The Art Journal illustrated catalogue: The industry of all nations 1851 — London, 1851

Page: e_XXIII
DOI Page: Citation link: 
https://digi.ub.uni-heidelberg.de/diglit/weltausstellung1851c/0419
License: Public Domain Mark Use / Order
0.5
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The Editor of the Art-Journal announces his intention (at the com-
mencement of the year 1852) to resume the plan introduced into that work
three years ago, and to issue Monthly Reports op the Progress op
Art-Manufacture.

These Reports will be descriptive of the most meritorious objects in
course of production, and will be generally Illustrated by Engravings;
occasionally, they will be issued in the form of Visits to Manufactories :
and they will comprise Foreign, as well as British, productions.

The Engravings will be executed with the nicest care; by the best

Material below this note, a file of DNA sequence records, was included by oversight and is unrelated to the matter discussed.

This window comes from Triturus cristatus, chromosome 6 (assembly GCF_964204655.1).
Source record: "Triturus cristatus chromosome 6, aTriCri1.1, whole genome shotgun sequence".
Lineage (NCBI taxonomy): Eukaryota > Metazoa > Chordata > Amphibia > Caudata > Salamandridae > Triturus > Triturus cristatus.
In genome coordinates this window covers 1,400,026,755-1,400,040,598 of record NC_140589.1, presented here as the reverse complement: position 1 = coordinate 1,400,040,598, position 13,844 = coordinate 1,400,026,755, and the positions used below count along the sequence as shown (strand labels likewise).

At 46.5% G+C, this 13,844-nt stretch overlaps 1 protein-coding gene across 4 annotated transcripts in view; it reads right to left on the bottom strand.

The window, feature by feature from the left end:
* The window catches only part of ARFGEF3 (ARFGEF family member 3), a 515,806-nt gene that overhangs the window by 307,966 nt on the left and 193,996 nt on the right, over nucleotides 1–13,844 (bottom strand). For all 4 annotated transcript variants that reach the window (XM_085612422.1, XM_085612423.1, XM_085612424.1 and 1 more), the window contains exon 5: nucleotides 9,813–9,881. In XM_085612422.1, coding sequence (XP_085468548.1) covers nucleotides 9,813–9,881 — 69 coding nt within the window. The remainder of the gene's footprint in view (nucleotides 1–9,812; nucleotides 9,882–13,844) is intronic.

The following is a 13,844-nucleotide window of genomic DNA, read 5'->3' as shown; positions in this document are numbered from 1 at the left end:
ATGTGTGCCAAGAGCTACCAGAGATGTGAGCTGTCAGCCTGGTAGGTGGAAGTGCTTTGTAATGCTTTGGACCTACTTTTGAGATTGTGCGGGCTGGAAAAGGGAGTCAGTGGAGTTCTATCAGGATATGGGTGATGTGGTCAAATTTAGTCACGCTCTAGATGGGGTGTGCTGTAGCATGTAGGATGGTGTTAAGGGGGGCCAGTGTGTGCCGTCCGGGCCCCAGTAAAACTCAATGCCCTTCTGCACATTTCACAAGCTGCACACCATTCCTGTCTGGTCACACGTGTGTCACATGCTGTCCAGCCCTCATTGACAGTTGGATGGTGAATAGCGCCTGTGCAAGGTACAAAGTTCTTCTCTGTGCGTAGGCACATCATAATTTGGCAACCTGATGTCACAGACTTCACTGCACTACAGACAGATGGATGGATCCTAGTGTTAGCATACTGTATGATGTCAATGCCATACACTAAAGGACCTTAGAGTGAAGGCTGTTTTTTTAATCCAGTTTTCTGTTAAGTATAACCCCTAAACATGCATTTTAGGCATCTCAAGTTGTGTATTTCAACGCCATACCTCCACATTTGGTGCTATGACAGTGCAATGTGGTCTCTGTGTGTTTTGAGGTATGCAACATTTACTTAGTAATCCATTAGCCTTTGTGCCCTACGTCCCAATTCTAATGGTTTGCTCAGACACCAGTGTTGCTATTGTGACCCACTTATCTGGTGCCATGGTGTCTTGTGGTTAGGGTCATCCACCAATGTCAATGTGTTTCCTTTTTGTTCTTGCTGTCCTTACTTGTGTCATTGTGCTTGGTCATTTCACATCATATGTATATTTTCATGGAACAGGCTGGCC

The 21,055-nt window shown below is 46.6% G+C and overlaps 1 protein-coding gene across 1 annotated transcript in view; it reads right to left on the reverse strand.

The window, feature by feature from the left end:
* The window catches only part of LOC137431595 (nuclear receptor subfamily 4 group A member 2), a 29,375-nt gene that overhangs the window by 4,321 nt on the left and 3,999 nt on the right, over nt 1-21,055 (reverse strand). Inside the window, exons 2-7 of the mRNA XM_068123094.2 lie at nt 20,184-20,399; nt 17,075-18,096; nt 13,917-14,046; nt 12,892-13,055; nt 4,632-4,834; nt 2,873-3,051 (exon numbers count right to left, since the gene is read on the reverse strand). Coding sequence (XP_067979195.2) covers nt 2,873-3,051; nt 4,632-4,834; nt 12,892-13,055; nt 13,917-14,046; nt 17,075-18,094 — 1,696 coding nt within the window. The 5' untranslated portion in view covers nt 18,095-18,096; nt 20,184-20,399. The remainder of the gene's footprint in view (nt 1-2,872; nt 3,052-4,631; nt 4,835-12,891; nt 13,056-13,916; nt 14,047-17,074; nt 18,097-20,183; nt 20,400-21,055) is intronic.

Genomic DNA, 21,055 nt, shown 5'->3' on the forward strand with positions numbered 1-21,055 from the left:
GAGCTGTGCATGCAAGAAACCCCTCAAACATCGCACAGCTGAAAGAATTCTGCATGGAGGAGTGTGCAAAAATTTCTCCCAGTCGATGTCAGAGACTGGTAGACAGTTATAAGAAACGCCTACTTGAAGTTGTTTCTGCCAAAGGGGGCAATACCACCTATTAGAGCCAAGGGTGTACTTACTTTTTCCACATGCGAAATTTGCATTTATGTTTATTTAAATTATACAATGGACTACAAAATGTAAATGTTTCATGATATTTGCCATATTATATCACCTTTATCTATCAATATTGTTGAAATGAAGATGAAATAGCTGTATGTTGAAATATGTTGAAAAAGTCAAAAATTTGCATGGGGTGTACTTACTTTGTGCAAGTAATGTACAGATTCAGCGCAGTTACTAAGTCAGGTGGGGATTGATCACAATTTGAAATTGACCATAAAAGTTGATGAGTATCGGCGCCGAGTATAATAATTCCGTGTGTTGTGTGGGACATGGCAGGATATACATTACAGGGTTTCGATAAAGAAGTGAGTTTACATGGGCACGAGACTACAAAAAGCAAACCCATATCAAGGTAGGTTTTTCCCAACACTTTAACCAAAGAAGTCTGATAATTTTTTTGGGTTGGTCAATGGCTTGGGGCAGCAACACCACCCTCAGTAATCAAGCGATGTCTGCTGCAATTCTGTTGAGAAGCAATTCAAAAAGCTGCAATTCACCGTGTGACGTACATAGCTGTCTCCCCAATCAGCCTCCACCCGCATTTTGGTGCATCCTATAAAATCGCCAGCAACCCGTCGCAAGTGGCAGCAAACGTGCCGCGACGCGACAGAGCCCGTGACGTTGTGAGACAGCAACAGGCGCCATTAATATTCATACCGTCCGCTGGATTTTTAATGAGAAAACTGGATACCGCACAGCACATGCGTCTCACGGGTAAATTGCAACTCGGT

artists and engravers on wood.

Manufacturers, British and Foreign, are therefore invited to communi-
cate with the Editor of the Art-Journal, in reference to this plan ; and to
submit, from time to time, for his approval, drawings of such subjects as
they desire to be described and represented.

It is certain that by this course we shall work out our purpose of
illustrating "the mercantile value of the Fine Arts:" and obtain for the
designer and manufacturer that honour which is at once the worthiest
incentive to merit, and its surest reward. We shall also afford an
additional security against piracy, by establishing the primary right of an
inventor; and direct the Public to those sources from which their wants
may be best supplied.

The advantages to be derived from publicity thus obtained will be
sufficiently obvious : the circulation of the Art-Journal now approaches
30,000 monthly—through the best channels of Great Britain, the
Colonies, the United States of America, and the several Nations of the
Continent. Its character has been maintained ; its authority is recognised ;
and it will, in future, undergo all the improvements that can result from
enhanced experience and augmented capital, so as to elevate the work even
higher in general estimation, and render it a still more valuable medium
of communication between the public, the artist, and the manufacturer.

Offices of the Art-Journal,
8, Wellington Street North, Strand, London.
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